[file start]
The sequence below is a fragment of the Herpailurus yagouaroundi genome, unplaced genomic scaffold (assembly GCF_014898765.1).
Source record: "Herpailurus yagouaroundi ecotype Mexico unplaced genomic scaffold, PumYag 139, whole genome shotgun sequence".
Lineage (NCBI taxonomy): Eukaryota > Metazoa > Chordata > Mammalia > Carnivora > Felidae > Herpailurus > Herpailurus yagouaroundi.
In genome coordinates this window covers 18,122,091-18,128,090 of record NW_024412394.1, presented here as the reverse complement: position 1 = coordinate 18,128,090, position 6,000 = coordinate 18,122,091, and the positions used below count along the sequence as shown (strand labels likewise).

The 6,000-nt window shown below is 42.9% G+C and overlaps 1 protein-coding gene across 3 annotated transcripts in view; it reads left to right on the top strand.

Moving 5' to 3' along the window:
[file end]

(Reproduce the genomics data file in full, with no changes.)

The sequence below is a fragment of the Herpailurus yagouaroundi genome, unplaced genomic scaffold (assembly GCF_014898765.1).
Source record: "Herpailurus yagouaroundi ecotype Mexico unplaced genomic scaffold, PumYag 139, whole genome shotgun sequence".
Lineage (NCBI taxonomy): Eukaryota > Metazoa > Chordata > Mammalia > Carnivora > Felidae > Herpailurus > Herpailurus yagouaroundi.
In genome coordinates this window covers 18,122,091-18,128,090 of record NW_024412394.1, presented here as the reverse complement: position 1 = coordinate 18,128,090, position 6,000 = coordinate 18,122,091, and the positions used below count along the sequence as shown (strand labels likewise).

The 6,000-nt window shown below is 42.9% G+C and overlaps 1 protein-coding gene across 3 annotated transcripts in view; it reads left to right on the top strand.

Moving 5' to 3' along the window: